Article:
Oklahoma Attorney General Scott Pruitt, nominated for Administrator of the EPA, will face the most hostile confirmation of the three on Wednesday, January 18 before the Senate Environment and Public Works Committee. Pruitt is in the crosshairs of the environmental community and Senate Democrats not only as a proxy for President-elect Trump, but also for his positions on a number of environmental issues.
The most controversial issue facing Pruitt is his leading role in the litigation against the EPA on President Obama’s signature climate regulation, the Clean Power Plan. Pruitt helped spearhead the 29 states who sued the EPA, and his detractors claim that makes him unfit to lead the agency. Based upon prehearing questions submitted to the nominee, the Democrats intend to use the hearing to attack Pruitt, and in turn Trump, on their views on climate change and climate science, including how Pruitt plans to address the legal underpinnings of EPA’s climate action program, the 2007 Massachusetts v. EPA decision and EPA’s 2009 “Endangerment Finding.” Additionally, there are a number of issues likely to surface during the hearing, such as the recent methane regulations for the oil and gas industry, hydraulic fracturing, the Waters of the U.S. rule, and the enforcement policies of the EPA. As for enforcement, EPA’s National Enforcement Initiative has targeted the “energy extraction industry” for several years. The energy extraction industry enforcement initiative may also be a subject of the hearings. Pruitt has been a proponent of cooperative federalism, and is sure to face questions about the respective roles of EPA and the states in developing and enforcing regulations to protect human health and the environment. Pruitt’s track record as Oklahoma AG will also be scrutinized, including his role in addressing the dispute among the states of Oklahoma and Arkansas and the poultry industry concerning nutrient levels in the Illinois River watershed and other scenic rivers. The Democrats have requested a second day of hearings in order to call outside witnesses to speak to Pruitt’s record, which was denied by the Republican majority.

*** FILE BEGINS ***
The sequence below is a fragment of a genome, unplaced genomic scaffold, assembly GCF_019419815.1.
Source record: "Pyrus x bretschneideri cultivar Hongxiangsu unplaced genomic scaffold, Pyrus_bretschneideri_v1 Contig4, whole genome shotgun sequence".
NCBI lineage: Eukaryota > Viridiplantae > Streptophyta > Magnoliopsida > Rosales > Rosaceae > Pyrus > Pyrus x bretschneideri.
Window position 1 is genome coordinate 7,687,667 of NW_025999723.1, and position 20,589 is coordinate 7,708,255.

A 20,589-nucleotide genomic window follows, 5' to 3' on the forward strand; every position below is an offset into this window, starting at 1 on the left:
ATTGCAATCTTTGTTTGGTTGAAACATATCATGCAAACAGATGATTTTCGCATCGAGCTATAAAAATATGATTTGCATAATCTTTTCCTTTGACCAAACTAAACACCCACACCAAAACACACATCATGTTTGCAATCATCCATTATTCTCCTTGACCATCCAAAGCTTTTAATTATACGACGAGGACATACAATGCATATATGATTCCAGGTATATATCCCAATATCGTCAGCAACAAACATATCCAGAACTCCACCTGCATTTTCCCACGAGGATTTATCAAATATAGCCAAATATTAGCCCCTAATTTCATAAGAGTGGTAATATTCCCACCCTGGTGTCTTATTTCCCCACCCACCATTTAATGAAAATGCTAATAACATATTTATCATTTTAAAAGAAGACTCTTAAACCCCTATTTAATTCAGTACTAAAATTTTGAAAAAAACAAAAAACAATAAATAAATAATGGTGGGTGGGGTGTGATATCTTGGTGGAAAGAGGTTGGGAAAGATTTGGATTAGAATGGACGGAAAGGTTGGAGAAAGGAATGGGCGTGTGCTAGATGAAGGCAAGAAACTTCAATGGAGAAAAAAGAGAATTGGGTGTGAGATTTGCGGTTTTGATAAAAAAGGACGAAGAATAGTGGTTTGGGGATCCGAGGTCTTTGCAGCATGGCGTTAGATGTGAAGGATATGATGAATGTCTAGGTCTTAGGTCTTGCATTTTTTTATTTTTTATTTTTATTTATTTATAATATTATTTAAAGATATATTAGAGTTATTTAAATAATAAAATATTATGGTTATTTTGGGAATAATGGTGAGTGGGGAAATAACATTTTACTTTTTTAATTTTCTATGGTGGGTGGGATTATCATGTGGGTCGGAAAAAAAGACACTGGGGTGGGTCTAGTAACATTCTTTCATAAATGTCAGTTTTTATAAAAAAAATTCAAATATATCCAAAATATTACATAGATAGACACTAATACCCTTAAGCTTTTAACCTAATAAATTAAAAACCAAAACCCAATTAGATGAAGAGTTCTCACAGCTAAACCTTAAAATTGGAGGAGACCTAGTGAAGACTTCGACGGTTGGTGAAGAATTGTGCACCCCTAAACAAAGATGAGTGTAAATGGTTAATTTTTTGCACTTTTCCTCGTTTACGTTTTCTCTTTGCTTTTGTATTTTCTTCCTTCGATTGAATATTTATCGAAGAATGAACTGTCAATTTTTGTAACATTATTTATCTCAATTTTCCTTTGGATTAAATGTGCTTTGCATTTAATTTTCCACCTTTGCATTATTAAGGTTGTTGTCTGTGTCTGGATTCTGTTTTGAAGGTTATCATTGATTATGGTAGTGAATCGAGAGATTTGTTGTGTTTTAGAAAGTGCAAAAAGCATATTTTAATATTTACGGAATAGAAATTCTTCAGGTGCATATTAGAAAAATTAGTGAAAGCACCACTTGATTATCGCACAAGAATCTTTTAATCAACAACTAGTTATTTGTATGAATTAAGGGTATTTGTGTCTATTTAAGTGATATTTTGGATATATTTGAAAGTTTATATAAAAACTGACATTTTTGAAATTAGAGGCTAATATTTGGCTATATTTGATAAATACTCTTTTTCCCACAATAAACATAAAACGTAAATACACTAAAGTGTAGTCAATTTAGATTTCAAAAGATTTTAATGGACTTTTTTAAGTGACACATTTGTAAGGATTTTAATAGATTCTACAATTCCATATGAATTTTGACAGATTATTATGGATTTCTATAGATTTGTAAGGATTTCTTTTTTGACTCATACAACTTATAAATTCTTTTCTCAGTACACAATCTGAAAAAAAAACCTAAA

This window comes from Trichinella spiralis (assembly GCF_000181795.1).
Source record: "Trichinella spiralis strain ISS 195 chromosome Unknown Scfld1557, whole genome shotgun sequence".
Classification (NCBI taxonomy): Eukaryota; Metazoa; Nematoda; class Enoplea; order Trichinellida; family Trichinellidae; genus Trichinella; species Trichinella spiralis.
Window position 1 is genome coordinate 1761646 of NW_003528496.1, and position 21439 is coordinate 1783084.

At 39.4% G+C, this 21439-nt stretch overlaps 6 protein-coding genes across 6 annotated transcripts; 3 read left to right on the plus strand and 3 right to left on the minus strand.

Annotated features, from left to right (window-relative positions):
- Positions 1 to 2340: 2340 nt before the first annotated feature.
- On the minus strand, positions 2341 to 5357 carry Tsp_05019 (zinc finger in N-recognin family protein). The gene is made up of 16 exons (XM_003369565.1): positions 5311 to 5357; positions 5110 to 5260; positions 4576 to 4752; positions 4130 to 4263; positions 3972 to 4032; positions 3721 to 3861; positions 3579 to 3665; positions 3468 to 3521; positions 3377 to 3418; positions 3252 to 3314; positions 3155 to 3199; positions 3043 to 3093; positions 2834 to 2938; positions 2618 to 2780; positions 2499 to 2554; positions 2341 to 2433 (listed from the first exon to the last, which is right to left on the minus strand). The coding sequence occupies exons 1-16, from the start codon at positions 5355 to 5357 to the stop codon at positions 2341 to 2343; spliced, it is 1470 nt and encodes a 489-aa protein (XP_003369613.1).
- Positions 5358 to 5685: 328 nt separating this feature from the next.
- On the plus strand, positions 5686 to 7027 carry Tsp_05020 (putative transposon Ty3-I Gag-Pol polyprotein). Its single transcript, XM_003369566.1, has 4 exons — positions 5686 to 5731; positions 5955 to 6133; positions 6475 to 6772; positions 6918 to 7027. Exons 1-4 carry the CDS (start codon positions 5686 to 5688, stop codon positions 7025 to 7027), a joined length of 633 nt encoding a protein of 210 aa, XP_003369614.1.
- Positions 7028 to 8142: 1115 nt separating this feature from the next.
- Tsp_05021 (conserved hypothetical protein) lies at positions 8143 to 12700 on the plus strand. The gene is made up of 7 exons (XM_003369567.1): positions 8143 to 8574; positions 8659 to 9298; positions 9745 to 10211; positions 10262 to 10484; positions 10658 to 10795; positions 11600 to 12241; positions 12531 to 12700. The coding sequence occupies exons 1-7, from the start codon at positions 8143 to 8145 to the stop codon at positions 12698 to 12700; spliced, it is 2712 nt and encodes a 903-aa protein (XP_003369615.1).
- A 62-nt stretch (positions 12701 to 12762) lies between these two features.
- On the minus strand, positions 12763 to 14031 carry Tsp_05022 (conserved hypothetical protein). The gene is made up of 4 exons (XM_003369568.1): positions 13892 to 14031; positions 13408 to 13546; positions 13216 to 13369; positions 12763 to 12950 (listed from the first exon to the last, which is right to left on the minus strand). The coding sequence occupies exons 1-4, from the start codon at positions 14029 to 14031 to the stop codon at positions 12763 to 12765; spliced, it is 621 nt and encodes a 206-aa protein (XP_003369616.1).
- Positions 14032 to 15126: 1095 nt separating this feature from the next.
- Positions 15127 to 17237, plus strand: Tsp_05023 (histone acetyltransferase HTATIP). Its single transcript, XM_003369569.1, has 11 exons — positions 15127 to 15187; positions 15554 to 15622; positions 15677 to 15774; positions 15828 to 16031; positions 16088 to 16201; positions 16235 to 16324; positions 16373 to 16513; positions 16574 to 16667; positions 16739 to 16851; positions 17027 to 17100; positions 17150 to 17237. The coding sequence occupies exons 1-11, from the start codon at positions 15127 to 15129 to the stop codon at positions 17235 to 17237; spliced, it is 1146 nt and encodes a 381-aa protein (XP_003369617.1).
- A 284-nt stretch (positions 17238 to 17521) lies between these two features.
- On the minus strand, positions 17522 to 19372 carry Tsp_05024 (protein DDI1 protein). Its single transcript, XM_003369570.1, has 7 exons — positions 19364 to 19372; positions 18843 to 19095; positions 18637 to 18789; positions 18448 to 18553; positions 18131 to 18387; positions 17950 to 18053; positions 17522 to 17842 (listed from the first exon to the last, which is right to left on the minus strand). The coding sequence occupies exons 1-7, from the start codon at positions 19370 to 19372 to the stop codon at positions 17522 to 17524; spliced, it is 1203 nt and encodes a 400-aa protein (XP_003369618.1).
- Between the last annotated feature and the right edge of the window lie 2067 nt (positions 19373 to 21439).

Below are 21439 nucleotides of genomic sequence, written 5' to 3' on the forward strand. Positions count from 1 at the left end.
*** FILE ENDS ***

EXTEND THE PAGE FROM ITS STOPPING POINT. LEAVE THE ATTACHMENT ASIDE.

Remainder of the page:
After the confirmation hearings, each committee must vote on the nominees before the full Senate can confirm them. While it is possible that both Perry and Zinke could be confirmed right away, it is expected that the Democrats will draw out the process for Pruitt at least until the following week—and maybe longer. All three are expected to be confirmed by the Senate, barring any last minute revelations, particularly since only a simple majority of the full Senate is required, and the Republicans hold a 52-48 advantage.
The confirmation hearings will also see additional issues surface, such as the recent Obama regulations. The Republicans intend to utilize a procedure called the Congressional Review Act, which allows them to veto any major regulation issued since last July. Squarely on the chopping block are the Department of the Interior’s Stream Protection regulation and the EPA’s oil and gas methane regulations, a revision to the Cross State Air Pollution Rule and heavy duty vehicle emission standards. Expect members of both parties to use the confirmation hearing as a platform to support or attack these regulations. Votes to overturn them both are expected in the next 30 days.
These confirmation hearings will not only be an opportunity to better understand the direction of the Trump administration on energy and environmental issues, but they will also illustrate the battle lines being drawn in Congress.